Treating The Blind Side as some kind of meaningful film about the South and/or race relations and/or poverty in America is like treating Armageddon as a meaningful film about space exploration and astrophysics.

Nick said...

Still haven't seen this...

But hey, for once, I've done a movie review type of thing before you! I started something a little while back called "Better Late Than Never" that is movie reviews of things like this that I'm just now getting around to seeing/reviewing. I was actually planning on doing another one in the not-too-distant future.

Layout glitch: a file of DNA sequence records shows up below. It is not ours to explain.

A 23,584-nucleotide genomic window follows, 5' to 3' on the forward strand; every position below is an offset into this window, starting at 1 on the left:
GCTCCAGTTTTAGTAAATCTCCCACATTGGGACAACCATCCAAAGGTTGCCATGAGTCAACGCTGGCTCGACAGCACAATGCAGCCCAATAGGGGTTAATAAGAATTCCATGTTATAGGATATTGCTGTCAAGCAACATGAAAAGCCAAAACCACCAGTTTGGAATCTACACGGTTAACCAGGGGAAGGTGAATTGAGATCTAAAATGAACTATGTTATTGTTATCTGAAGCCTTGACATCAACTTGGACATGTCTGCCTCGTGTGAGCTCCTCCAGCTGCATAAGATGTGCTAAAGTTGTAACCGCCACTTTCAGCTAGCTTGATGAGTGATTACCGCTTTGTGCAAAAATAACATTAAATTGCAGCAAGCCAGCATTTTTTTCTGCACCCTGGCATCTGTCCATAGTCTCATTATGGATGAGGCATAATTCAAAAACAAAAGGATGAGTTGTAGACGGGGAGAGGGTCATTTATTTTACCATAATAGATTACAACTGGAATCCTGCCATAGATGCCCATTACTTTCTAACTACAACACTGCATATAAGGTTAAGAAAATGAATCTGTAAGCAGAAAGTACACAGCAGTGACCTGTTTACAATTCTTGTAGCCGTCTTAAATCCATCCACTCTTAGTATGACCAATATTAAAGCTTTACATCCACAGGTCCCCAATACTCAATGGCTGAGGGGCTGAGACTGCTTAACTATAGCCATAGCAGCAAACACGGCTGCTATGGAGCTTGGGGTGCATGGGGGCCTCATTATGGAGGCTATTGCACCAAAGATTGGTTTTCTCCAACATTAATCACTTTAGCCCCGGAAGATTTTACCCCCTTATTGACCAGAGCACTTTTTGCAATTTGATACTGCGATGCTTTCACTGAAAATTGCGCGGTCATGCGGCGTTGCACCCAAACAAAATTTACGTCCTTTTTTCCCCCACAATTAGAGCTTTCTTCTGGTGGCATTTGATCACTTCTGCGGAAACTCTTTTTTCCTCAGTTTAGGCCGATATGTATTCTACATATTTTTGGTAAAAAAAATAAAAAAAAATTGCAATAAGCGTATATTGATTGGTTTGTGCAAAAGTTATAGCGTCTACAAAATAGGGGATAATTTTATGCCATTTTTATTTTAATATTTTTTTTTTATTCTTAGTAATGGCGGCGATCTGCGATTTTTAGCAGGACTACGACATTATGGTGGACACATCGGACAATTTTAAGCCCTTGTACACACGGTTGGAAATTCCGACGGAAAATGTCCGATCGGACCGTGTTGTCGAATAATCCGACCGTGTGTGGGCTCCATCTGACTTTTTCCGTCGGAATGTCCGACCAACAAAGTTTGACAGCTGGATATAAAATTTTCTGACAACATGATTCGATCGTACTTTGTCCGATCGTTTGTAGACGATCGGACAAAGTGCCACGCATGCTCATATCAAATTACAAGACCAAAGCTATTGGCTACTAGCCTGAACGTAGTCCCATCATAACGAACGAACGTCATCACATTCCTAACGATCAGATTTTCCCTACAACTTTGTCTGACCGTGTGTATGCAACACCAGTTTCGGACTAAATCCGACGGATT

Tom said...

Hey congrats on being nominated for a Lammy!

Tom said...

Multiple nominations, actually. Loved the Ladies of the 80s tournament.

Castor said...

Somewhat entertaining and completely devoid of any conflict to drive the movie. Michael Oher himself is a second-thoughtAbsolutely shocked that Sandra Bullock got an Oscar for this. Good review Dylan :)

Vancetastic said...

There are many bad things to say about this movie, but I thought one of the worst parts was Kathy Bates' character. An utter waste.

I'd be lying if I didn't admit that the ending touched me a little bit, but I also think it was just the kind of cheap heartstring-tugging that we are all vulnerable to from time to time.

Good thing Sandra Bullock is such a lovely person, otherwise it would be almost a complete waste.

Fletch said...

Daniel - "I think you meant to give this a "Whatever" rating, but...whatever. ;-P"